It’s exciting to see Shyamalan on such confident footing once more, all these years later.
Then, miraculously, a cocktail of several drugs, including AZT, was tried along with protease inhibitors that prolonged its effectiveness. One of the survivors of that time recalls it in David France's documentary "How to Survive a Plague." Symptoms seemed to reverse themselves. Cancerous skin lesions disappeared. Patients began to gain weight. Within a month, blood counts were near normal, and health seemed to be restored. Many found it hard to believe, and still today feel some guilt that they are alive while millions around the world have died.
The documentary charts the rise of the AIDS crisis from its earliest days. It benefits enormously by a wealth of video footage taken by ACT UP and other groups, showing urgent meetings of victims, who demonstrated and even demanded arrest outside federal and municipal buildings and hospitals.
That was effective in raising awareness of a calamity so stigmatized that President Ronald Reagan scarcely even mentioned; George H.W. Bush noted it was caused by behavior and recommended "change your behavior" — scant comfort for those staring death in the face. Bill Clinton, on the campaign trail, was scarcely in the forefront of the cause and seems startled when he is the target of demonstrations.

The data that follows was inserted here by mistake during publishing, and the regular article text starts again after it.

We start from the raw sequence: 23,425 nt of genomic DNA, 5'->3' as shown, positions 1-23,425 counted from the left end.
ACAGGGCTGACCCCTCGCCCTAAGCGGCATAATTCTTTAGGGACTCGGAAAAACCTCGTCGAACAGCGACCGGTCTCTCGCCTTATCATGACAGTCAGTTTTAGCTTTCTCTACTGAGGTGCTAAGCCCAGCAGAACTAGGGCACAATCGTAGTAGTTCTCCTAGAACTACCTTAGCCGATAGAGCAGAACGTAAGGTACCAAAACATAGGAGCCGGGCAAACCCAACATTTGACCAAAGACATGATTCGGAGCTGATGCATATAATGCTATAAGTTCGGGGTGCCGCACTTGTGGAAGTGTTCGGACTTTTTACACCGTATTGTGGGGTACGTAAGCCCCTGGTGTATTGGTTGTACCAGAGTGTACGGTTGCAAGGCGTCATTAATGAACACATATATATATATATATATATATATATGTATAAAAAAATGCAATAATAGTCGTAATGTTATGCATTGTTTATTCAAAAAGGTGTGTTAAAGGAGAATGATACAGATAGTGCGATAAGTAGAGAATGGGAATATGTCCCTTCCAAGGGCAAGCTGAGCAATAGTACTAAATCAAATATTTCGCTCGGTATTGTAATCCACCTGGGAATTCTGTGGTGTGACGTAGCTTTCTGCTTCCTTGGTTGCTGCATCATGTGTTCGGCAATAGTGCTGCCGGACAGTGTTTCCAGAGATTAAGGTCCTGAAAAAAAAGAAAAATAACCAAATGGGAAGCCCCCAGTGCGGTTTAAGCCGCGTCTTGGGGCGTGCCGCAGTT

But AIDS activism was not limited to demonstrations. The film spotlights scientists, researchers and a retired chemist, not all of them HIV-positive, who did invaluable work in calling attention to a treatment protocol and promising drugs worldwide. Surprisingly, they won seats on boards overseeing the crisis, as one federal official observes: "They know more than we do."
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One of the most audacious American films from the 1960s is now available via the Criterion Collection.